Thicker Than Water

Title: Thicker Than Water
Author: Carla Jablonski
Pages: 246
Pub:2006; Penguin Young Readers Group
Genre: Young Adult, Realistic Fiction

Warning: So there might be spoilers in this but not really. I mean, even though I talk about the book rather candidly I don't think that it will ruin the experience if you ever pick up the book. So I guess what I'm saying is, read at your own risk.
"Suicide was not appealing, nor was it the reason she sliced her skin. And this was no 'cry for attention' since to get attention for it, someone would have to now and no one did. Kia made sure of that." (9)

Immediately upon meeting Kia we find out she's a cutter. Just like most fiction espouses through their characters and their characters' thoughts, cutting is about a release, not suicide. Kia stresses this to herself (us the readers?) over and over again. There's too much inside of me, I have to get it out, and it's only released through my blood. Please know that I'm not mocking cutting as much as how it is usually written about. I'm always skeptical because this is a close-to-me-"issue".

Soon we find out why Kia is cutting. Her mom's got cancer and she's been in and out of the hospital and her condition doesn't look good - er WE know it doesn't look good - but she still believes that her mom is going to make it. And her dad, the ex-husband, is emotionally distant, doesn't go to visit the ex-wife with his daughter and instead travels a lot for work. Pretty predictable, huh? Kia has two close friends, the token gay boy who totally wants a boyfriend and the bestie who is focused at school and making out with boys. They are mere backdrops and hardly fleshed out (even though there is some "hey let's get into Wicca" moments with the three of them when they start their own coven of sorts, except, it's not. Like a coven I mean).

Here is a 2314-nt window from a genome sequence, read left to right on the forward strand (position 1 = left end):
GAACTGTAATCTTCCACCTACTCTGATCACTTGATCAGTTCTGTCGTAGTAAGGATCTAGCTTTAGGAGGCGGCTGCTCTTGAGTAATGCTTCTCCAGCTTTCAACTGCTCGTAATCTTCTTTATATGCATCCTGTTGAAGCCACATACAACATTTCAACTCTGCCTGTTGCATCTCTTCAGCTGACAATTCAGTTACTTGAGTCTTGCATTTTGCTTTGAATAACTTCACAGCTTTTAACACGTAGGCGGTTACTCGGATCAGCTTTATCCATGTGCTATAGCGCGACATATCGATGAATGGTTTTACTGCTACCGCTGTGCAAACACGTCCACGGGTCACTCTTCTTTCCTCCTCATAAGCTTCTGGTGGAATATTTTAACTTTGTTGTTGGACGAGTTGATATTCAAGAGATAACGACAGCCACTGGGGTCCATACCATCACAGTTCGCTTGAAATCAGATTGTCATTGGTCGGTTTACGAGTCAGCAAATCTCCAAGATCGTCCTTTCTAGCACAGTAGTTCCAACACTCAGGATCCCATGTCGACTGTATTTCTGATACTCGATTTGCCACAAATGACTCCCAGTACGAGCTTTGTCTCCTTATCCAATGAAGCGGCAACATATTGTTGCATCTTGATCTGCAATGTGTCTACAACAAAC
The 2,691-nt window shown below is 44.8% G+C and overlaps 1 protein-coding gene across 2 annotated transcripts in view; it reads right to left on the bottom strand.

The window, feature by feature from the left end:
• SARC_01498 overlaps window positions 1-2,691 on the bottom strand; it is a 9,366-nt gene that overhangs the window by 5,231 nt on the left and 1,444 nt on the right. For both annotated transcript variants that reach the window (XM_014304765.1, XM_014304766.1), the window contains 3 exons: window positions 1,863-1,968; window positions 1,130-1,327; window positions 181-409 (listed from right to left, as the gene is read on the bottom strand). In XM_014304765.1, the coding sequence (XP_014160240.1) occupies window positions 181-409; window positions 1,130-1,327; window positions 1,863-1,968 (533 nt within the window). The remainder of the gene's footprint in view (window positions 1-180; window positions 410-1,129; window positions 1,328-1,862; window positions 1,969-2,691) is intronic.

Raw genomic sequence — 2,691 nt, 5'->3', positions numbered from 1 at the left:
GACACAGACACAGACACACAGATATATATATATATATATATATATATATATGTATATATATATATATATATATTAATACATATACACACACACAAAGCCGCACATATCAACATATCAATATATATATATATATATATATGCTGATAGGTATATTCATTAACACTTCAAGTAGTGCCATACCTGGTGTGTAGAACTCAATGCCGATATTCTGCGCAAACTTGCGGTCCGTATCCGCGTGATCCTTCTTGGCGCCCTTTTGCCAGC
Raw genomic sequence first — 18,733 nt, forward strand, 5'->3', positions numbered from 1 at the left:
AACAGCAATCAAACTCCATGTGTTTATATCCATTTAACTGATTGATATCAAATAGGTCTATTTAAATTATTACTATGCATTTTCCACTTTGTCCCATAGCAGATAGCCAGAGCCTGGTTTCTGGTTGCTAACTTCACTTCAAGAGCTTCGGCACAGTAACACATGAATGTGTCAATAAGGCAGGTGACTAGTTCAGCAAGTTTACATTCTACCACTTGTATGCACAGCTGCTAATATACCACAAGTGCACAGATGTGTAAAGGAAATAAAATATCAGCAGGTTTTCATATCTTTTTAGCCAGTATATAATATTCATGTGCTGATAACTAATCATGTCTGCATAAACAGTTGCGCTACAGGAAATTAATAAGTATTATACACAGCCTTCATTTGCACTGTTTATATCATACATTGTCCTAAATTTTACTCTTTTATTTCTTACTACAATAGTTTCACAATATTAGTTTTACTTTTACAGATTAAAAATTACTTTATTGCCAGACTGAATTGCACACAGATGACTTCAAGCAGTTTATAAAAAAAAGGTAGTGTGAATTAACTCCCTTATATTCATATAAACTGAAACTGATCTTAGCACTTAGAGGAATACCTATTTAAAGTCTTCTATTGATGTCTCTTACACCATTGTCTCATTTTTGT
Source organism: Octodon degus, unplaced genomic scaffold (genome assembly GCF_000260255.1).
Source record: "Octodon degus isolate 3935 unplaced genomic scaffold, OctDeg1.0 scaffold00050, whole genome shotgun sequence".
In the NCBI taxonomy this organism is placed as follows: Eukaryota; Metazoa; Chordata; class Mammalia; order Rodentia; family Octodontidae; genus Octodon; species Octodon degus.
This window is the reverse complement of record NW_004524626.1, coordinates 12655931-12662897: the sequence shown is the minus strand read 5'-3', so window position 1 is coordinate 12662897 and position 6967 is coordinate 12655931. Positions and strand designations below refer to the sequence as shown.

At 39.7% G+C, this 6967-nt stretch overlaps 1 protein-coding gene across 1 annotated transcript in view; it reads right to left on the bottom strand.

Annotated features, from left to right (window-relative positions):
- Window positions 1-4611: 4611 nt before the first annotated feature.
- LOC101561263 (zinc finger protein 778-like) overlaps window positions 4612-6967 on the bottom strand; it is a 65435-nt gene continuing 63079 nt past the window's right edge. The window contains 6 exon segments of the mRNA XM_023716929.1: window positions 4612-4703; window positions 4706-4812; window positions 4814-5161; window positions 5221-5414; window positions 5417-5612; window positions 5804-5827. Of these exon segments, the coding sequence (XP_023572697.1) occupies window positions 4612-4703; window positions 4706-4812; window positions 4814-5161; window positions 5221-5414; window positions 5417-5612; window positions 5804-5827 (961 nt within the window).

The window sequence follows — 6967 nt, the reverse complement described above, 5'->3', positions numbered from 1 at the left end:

And also, can I tell you that Kia is goth? I mean, she's a cutter. Aren't ALL cutters goth? (Insert snark). But truly, the goth is important here. 'Cuz at the hospital Kia meets this cool older chick Hecate (which means what, really?) who introduces her to the underground counter-culture scene of nightclubs and vampires.

Are they real? The vampires? That's what Kia wants to know. Especially when she sees the Vampire rockstar DJ Damon (were you surprised his name was Damon?) He's hot. He's dark. He's got fangs. And he's known for being one that "turns". They call it siring? Kia wants Damon. And she wants him to know that he can confide in her and admit that he is a vampire. And she confronts him in this final emotional breakdown where...guess what? He's so NOT a vampire; he's just a regular guy hanging out in da clubz. CUZ THIS IS REAL LIFE PEOPLE.

So, let's start over. Because the above does have some snark in it. Really? Could you tell. I wasn't totally impressed with this book. I mean, there were parts where I had to roll my eyes. Such as: "Kia looked at her friends. Their faces looked like matching moons, shining in the now-dark park, illuminated by the old-fashioned streetlamps just overhead." (28). I mean, really? REALLY? But get this, peeps, it's still a book I'm putting on my bookshelves at school. Wanna know why? 'Cuz it tells the TRUTH.

Think about it. Here's this girl who's livin' a world of misery and she can't turn to anyone and all of a sudden she's been invited into the underworld and she feels that she's not so different and I mean VAMPIRES CAN REALLY EXIST, CAN'T THEY? They're on television and the movies and books and - and - and -- (!)(!)(!) So it's totally real. A young girl will get enamored and create something that she wants to believe in.

I LOVE THE EXECUTION OF THE NOVEL. I love that Damon's all like, "Jesus! I'm not a real vampire. Real vampires don't exist." It's brilliant. I want all of my lovesick students to read this. I want them to get caught up in their creativity and their imagination without -- without, I don't know, believing it whole-heartedly.

Don't bite people's necks, man. Don't think that there's immortality. Don't believe the worlds that we create to make things better.


  1. Wait, he's really not a vampire? Is that true, is that how the story goes? I'm in love with this! I have to read this book! #tiredofbookswherevampiresarereal

  2. Jenny - that is exactly what redeemed this book.


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